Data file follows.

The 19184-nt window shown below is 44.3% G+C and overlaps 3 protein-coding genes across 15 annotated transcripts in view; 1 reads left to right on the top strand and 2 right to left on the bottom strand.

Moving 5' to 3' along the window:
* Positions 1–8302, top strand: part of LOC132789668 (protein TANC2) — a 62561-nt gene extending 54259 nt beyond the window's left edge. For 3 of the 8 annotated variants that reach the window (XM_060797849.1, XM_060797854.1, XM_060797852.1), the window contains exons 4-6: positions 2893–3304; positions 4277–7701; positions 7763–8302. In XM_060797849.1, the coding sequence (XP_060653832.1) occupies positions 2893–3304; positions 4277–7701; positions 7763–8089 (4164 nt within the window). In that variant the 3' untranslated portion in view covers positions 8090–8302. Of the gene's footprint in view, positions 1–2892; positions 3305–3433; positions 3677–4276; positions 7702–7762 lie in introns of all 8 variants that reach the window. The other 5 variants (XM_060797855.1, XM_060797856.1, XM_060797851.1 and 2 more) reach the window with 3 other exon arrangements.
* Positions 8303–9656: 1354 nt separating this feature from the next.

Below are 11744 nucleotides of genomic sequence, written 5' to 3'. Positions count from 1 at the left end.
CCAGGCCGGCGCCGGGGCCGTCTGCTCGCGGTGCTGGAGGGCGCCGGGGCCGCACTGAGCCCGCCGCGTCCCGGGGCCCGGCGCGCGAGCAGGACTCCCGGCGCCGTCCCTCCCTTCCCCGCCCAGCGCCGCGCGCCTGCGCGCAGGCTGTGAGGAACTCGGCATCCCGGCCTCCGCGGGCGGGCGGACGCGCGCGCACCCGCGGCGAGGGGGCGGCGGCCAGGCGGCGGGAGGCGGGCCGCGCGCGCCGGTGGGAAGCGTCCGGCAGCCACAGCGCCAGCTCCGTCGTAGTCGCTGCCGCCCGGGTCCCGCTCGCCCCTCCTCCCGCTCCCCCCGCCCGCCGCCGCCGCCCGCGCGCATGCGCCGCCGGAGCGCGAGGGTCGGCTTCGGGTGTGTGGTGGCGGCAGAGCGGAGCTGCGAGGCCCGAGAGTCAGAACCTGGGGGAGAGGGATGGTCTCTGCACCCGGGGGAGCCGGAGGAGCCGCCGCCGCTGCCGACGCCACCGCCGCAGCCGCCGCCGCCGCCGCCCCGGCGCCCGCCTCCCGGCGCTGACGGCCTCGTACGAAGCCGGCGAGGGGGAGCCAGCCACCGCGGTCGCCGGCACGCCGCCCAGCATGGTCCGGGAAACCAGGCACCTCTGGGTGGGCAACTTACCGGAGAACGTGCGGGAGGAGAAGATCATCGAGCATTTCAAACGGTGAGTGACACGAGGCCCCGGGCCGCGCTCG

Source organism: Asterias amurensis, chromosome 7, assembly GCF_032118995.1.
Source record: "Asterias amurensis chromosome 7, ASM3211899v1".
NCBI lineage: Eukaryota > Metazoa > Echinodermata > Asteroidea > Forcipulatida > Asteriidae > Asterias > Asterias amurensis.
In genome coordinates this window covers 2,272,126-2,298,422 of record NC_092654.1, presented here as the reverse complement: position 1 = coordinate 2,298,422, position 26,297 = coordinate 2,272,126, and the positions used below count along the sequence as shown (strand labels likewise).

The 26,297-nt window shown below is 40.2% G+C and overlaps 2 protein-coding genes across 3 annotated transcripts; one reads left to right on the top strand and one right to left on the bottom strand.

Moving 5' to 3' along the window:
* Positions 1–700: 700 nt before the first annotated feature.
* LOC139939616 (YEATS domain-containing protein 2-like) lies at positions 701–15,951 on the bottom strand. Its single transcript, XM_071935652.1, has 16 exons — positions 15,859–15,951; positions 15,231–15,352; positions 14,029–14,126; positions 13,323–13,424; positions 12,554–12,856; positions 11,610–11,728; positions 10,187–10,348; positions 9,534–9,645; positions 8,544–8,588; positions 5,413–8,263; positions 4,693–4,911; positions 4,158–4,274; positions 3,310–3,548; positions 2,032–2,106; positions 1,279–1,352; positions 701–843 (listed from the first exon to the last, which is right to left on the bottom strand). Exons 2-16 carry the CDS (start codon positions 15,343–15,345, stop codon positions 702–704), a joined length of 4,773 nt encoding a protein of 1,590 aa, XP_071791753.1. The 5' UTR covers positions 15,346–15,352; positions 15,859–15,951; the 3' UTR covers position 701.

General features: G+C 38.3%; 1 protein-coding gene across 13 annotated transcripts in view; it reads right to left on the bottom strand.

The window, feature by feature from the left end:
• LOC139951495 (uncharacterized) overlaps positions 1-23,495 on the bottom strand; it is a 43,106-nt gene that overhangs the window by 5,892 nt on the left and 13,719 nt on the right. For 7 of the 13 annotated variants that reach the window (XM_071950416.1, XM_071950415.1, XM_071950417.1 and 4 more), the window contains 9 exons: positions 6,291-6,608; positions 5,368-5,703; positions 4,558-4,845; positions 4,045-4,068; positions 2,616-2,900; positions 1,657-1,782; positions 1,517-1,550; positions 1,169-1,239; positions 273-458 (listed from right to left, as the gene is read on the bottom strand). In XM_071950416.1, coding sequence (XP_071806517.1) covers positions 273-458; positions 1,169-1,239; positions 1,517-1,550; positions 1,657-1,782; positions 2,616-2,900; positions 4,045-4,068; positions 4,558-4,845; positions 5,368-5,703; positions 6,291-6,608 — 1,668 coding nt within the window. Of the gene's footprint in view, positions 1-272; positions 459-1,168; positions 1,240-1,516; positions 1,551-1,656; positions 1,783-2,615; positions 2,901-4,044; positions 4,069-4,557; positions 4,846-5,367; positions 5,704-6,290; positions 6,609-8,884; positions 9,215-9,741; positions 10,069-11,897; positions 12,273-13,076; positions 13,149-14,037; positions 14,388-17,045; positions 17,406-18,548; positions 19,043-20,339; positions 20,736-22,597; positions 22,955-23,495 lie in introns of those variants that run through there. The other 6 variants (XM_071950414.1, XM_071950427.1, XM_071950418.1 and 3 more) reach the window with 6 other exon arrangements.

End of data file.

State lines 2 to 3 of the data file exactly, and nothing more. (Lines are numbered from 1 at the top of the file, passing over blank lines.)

Moving 5' to 3' along the window:
* Positions 1–8302, top strand: part of LOC132789668 (protein TANC2) — a 62561-nt gene extending 54259 nt beyond the window's left edge. For 3 of the 8 annotated variants that reach the window (XM_060797849.1, XM_060797854.1, XM_060797852.1), the window contains exons 4-6: positions 2893–3304; positions 4277–7701; positions 7763–8302. In XM_060797849.1, the coding sequence (XP_060653832.1) occupies positions 2893–3304; positions 4277–7701; positions 7763–8089 (4164 nt within the window). In that variant the 3' untranslated portion in view covers positions 8090–8302. Of the gene's footprint in view, positions 1–2892; positions 3305–3433; positions 3677–4276; positions 7702–7762 lie in introns of all 8 variants that reach the window. The other 5 variants (XM_060797855.1, XM_060797856.1, XM_060797851.1 and 2 more) reach the window with 3 other exon arrangements.